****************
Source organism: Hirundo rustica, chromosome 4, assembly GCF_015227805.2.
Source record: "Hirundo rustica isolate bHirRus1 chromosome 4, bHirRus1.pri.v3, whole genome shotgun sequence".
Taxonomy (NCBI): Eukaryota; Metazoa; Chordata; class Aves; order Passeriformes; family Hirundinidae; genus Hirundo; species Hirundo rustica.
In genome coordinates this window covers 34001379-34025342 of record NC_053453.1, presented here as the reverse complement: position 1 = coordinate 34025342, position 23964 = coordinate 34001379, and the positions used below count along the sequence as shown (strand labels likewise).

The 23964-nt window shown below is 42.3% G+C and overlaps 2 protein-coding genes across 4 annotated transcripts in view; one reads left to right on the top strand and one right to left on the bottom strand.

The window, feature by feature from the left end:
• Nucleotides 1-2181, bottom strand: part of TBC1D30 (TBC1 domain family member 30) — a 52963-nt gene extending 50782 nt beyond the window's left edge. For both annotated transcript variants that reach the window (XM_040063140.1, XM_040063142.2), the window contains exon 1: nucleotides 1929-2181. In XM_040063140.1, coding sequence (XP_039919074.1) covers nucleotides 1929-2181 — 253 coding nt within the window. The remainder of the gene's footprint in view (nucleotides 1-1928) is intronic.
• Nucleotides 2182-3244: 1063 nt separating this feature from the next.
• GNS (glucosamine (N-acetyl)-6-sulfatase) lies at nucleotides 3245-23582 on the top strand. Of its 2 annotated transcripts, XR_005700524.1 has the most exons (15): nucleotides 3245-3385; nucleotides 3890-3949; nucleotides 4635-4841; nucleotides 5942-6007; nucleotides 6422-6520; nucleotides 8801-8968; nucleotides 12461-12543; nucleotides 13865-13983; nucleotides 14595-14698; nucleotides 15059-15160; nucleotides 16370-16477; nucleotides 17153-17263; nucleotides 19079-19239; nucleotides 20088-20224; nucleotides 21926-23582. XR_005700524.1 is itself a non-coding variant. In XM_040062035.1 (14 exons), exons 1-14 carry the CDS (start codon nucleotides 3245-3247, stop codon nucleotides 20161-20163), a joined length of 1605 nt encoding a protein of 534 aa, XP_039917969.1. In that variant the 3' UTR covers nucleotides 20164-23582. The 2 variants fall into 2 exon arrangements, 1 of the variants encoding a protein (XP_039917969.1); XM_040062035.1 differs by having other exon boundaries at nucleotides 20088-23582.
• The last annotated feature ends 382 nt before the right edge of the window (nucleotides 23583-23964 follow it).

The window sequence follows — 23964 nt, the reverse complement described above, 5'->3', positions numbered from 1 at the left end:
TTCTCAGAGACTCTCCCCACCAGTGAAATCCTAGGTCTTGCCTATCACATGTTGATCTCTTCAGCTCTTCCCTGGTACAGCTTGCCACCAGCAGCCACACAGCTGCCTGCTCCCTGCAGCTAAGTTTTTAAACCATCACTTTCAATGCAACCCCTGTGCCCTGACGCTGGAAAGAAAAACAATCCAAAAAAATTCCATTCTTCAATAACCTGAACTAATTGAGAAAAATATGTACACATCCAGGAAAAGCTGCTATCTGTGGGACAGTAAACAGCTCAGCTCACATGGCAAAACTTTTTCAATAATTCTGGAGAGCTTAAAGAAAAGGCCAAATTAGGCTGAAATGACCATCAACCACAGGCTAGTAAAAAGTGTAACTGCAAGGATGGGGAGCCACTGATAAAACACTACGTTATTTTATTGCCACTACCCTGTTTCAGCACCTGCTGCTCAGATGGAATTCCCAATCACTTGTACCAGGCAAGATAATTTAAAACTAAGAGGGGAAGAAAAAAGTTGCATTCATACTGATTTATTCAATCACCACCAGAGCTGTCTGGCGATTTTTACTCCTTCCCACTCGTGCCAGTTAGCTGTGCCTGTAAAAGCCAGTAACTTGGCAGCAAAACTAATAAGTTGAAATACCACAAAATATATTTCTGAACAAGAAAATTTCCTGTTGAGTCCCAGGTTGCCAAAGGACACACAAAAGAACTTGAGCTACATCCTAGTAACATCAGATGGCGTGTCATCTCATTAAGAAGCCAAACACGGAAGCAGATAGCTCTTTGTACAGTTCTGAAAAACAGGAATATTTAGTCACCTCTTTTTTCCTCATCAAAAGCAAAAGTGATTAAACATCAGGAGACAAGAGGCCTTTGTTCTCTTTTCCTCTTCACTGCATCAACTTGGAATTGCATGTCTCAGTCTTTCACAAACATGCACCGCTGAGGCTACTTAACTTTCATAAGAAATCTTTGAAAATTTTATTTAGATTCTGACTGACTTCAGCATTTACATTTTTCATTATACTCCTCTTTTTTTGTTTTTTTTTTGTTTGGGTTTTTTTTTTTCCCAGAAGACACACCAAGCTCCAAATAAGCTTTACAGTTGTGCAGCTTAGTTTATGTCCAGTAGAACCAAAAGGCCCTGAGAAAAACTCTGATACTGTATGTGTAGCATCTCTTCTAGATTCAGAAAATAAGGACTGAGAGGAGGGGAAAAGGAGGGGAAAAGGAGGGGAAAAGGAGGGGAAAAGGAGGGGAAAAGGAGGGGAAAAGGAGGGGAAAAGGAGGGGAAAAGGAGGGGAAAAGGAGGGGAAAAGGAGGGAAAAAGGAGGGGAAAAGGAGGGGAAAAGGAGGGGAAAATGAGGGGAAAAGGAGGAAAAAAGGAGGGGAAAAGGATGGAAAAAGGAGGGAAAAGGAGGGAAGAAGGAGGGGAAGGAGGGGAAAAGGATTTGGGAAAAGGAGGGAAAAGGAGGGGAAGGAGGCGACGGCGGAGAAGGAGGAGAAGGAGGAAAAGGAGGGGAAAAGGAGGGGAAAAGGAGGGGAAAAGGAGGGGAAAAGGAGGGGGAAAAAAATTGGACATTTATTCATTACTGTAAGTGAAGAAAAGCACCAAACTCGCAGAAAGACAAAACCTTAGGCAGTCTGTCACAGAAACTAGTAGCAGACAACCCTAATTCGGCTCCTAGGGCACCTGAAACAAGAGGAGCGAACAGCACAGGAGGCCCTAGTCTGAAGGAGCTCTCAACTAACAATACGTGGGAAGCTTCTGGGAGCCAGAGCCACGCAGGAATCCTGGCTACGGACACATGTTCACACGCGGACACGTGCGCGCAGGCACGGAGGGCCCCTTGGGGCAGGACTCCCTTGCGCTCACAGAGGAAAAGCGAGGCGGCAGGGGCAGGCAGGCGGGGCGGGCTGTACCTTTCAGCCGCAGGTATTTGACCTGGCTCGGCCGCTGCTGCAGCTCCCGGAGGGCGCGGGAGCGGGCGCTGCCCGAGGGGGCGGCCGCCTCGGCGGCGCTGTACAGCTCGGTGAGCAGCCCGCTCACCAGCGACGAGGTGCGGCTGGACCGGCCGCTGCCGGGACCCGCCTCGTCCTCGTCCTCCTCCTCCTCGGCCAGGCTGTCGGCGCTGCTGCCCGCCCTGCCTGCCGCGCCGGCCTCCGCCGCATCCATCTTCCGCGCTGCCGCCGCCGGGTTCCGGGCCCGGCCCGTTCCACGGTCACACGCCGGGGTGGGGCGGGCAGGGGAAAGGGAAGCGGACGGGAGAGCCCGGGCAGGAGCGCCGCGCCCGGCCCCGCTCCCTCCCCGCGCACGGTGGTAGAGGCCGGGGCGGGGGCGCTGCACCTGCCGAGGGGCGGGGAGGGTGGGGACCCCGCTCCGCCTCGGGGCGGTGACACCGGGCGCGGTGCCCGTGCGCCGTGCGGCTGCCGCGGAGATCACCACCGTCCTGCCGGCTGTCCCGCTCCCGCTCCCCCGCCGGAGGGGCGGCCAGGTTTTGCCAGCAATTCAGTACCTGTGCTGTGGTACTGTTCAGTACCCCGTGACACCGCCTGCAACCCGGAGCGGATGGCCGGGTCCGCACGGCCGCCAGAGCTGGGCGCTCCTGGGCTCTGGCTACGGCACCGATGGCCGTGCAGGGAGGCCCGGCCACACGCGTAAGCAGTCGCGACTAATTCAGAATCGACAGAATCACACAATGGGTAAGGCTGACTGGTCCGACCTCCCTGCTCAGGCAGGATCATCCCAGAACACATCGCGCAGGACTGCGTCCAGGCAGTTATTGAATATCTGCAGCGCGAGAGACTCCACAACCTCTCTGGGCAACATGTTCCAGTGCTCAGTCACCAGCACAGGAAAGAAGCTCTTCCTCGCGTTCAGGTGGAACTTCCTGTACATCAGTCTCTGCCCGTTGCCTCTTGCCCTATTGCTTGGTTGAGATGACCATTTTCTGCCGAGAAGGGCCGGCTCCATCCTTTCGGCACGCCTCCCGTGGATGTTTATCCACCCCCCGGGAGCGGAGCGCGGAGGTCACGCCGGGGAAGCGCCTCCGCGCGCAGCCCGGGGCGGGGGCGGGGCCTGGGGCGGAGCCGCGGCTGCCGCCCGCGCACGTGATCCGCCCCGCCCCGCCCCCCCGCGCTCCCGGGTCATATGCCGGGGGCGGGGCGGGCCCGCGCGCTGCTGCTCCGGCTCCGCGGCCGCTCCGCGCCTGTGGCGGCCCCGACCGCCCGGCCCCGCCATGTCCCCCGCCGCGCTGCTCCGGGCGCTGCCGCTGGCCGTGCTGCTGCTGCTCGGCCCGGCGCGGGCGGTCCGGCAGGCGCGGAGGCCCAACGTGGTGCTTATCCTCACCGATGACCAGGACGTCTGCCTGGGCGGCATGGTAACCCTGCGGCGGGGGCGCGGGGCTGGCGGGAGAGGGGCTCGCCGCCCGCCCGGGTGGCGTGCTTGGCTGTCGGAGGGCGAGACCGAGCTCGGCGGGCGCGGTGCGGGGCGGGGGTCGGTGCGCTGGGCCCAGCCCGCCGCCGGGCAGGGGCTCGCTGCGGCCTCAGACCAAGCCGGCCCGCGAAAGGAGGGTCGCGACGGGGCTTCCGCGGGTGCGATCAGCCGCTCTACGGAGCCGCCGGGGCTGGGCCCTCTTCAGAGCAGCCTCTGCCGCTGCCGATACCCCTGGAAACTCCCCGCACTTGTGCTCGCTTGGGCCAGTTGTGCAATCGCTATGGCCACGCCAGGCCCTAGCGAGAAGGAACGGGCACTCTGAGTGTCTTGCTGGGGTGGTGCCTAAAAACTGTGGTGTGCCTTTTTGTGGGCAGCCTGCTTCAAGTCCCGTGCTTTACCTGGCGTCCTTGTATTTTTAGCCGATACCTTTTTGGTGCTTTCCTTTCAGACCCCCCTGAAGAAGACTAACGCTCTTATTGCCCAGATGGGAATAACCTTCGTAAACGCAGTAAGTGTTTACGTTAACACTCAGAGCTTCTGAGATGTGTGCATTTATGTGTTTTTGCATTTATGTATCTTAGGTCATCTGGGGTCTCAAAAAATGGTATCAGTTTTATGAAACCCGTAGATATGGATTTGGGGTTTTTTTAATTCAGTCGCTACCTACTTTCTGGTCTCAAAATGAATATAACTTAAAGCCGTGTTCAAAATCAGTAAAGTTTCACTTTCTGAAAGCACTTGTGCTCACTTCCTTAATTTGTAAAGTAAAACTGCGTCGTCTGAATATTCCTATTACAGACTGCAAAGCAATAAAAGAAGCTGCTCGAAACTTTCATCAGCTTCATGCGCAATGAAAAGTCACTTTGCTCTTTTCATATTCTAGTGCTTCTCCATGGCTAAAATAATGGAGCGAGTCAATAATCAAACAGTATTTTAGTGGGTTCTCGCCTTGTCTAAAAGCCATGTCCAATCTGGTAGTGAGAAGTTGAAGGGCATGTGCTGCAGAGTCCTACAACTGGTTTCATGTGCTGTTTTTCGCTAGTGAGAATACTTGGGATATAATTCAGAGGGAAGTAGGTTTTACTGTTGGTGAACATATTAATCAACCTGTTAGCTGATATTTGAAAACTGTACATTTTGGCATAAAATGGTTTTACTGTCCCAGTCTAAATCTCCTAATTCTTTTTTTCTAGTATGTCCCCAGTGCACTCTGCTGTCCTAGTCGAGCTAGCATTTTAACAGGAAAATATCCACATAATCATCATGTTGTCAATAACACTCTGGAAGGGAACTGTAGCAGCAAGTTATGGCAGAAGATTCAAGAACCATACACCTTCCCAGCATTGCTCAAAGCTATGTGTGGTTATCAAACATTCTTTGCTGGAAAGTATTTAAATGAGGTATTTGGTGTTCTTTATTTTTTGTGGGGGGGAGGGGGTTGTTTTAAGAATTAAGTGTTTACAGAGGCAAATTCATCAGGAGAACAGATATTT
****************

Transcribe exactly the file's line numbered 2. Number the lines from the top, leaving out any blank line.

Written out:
Source record: "Hirundo rustica isolate bHirRus1 chromosome 4, bHirRus1.pri.v3, whole genome shotgun sequence".